Aber LINKS Website – News Feed

Hello again,

Yesterday I posted about finishing putting WordPress into one of my custom XHTML pages. One thing I found when playing with WordPress’s code was a new word: “excerpt” – meaning: a short extract. I did play with and test out this code, and it worked – it would show you the first so many characters of a post then a “[...] Read more” where you could click and it would direct you to where that post lived [on the /blog WordPress actual page]. This gave me an idea – how about putting a news feed on the home page of the LINKS site, perhaps on the (blank white) right hand side – so visitors would be able to quickly see recent news, and read further if it interested them.

So today I went back to the “excerpt” code and started playing, and in the end settled for some code that produced the last (up to) 10 titles of posts. These were hyperlinks to the main news story – but over on the WordPress page in the /blog directory. Not what I wanted. I wanted it to point NOT to where it really lives, but where I was having it generated and shown on the News page. It was easy enough to change the hyperlinks to all direct to that .php page, but they would land you at the top of the page, regardless of how far down the page the news story you want to read is.

I am currently taking a Human-Computer Interaction and User Interface course – this combined with my previous need to always strive to build sites that give high ease of use to the user meant that many results of my new-found tinkering just wouldn’t do. I therefore had a genius idea of how to put the user onto MY news page, but at the story they want.

As you may or may not know –  if you are on a long web page, and click a link – sometimes it will just move you to another part of that page by adding  e.g “#sectionFive” to the end of your URL. This would be essential to my plan, as each post could have a different div id – this is what generates the #variable. As these posts were being generated by WordPress’s “Loop”, I knew if I could get it to name each div itself, I would be rolling – so that’s what I did.

<div id=”<?php the_title(); ?>”>

This code sets the div id to be the title of the post, but the PHP does it before the HTML loads, so the HTML doesn’t notice as it just gets a nice string of text, something perfectly acceptable for a div id. Now all that is left to do is to get a hyperlink to link to this new div id – append it to the end of the page URL.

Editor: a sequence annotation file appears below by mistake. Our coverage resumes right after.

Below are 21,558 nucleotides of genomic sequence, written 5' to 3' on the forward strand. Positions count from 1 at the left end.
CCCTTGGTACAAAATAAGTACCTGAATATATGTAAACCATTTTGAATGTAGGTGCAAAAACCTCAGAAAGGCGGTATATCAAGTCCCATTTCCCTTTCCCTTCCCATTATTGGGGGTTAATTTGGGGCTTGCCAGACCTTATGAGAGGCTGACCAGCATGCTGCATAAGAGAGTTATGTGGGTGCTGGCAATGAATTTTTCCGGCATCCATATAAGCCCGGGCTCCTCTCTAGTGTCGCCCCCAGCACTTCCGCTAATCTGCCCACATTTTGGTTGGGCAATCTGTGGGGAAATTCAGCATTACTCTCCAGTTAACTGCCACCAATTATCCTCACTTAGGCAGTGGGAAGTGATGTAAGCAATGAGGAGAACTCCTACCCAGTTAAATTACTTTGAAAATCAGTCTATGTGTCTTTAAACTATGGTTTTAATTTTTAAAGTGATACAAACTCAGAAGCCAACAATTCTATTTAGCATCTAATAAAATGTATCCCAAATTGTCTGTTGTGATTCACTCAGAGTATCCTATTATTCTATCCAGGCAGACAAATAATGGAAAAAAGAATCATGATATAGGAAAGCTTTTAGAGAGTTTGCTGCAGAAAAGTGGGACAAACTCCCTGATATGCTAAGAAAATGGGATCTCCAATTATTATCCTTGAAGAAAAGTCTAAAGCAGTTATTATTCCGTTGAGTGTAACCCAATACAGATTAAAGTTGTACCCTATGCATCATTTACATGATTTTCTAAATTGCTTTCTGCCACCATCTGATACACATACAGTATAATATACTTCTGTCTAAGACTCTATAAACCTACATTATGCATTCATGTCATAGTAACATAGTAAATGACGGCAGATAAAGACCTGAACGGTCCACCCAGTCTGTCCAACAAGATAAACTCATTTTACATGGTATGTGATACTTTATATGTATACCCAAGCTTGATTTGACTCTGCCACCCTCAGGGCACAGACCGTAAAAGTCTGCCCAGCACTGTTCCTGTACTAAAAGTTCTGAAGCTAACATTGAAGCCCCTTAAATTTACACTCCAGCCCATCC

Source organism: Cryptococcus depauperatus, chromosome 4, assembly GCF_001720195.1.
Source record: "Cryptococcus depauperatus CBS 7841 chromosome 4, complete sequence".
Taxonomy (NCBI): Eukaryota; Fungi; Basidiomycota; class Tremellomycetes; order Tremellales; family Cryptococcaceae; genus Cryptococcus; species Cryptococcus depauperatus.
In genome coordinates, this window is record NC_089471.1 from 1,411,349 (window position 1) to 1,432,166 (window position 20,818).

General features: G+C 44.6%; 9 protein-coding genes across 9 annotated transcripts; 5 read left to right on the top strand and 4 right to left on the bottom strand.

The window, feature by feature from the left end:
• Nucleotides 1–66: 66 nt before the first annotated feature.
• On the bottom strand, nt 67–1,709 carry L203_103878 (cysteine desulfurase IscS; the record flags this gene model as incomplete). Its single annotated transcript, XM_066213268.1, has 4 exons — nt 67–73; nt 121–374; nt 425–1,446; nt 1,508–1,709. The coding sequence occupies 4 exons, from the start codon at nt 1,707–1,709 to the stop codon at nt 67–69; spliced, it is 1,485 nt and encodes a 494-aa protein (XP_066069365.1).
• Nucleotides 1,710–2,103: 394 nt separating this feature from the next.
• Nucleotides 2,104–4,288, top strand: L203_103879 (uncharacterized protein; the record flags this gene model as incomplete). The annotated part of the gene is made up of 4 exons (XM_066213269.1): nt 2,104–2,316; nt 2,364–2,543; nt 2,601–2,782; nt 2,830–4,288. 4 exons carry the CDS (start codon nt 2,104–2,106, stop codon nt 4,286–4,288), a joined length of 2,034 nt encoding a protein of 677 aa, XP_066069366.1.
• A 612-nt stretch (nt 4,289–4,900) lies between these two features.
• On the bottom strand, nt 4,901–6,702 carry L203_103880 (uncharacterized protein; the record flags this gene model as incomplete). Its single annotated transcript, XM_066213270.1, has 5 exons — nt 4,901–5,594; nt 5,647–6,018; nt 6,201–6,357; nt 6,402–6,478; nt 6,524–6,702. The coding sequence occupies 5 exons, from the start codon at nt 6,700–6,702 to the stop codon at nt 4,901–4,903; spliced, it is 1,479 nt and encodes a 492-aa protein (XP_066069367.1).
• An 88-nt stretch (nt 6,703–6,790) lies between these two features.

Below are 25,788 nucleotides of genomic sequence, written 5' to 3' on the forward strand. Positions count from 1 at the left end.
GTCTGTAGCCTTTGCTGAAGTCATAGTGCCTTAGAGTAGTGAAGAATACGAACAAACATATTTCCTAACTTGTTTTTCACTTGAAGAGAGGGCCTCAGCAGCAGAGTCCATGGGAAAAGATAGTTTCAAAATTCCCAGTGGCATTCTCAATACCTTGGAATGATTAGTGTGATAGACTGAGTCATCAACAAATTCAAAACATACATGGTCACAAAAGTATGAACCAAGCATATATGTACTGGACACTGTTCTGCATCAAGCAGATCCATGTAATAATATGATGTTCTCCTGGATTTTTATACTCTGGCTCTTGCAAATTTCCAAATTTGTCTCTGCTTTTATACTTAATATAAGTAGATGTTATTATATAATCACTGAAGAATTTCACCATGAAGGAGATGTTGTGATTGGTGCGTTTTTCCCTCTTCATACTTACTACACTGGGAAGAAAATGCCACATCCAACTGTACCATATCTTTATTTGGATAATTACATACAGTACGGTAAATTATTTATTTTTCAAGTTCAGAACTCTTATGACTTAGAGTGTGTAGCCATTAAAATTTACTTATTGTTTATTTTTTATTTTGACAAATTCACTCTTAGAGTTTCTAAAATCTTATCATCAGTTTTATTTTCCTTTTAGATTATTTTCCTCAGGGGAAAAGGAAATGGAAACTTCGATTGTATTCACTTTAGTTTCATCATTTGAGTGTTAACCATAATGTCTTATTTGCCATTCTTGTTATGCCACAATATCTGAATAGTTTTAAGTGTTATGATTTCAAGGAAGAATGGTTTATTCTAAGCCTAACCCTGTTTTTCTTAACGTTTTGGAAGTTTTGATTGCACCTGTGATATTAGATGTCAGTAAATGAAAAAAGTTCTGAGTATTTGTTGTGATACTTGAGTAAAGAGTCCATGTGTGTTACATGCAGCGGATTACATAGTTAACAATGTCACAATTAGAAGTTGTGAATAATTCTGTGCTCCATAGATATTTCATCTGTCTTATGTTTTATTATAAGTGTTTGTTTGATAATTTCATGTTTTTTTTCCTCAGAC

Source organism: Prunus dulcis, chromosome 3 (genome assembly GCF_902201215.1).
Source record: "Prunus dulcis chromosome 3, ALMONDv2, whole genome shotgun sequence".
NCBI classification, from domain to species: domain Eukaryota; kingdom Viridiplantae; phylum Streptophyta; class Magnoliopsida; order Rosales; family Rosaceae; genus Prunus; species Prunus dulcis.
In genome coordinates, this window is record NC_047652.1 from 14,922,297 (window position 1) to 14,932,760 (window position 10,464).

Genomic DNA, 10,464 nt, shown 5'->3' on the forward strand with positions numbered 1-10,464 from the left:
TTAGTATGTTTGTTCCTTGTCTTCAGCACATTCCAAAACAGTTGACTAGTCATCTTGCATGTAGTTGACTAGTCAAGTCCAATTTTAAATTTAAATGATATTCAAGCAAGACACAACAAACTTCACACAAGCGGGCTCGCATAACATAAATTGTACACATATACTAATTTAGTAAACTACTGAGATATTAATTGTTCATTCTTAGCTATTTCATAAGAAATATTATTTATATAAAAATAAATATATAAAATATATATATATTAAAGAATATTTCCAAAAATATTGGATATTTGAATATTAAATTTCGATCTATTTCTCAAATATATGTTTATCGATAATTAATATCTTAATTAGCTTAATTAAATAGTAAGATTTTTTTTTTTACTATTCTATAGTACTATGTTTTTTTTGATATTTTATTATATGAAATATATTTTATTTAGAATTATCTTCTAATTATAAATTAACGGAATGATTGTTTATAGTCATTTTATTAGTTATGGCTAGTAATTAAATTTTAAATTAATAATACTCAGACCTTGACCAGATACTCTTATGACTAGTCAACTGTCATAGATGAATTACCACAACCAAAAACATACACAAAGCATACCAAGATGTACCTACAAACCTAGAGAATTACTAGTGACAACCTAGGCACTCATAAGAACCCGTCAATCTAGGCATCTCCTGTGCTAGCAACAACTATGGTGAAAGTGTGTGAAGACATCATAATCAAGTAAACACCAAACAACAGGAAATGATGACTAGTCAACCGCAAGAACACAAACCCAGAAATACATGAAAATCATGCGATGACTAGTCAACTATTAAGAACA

<a href=”/indexblogtest2.php#<?php the_title(); ?>” rel=”bookmark” title=”Permanent Link to <?php the_title(); ?>”><?php the_title(); ?></a><br />

This code links the user to: /newspage.php#story_they_are_going_to. My code there says indexblogtest2.php - that’s where I was developing this code before it went live. The actual hyperlink text is also the title – this code snippet was taken and modified from previous WordPress post code – it is standard to output a hyperlinked title. I had also moved my (right hand side) news section out to a php include now. I added the date and a horizontal rule [loving these now] to each news item too.

Styling was a bit of a pain – I tried with an unordered list <ul> and list items <li> for each news heading, but it didn’t look great, and insisted on budging everything far to the right, and it took a lot of margin-left:0px; to make it right. In the end, I settled on just normal paragraphs, which look fine. Getting this to look good on IE was a pain too.. and I am toying with the idea of taking away its custom stylesheet and embedding some CSS in an IF [IE] section in the header – resulting in one stylesheet, with one property being overridden for IE. Bit more maintainable, but I almost made some more IE-only modifications today..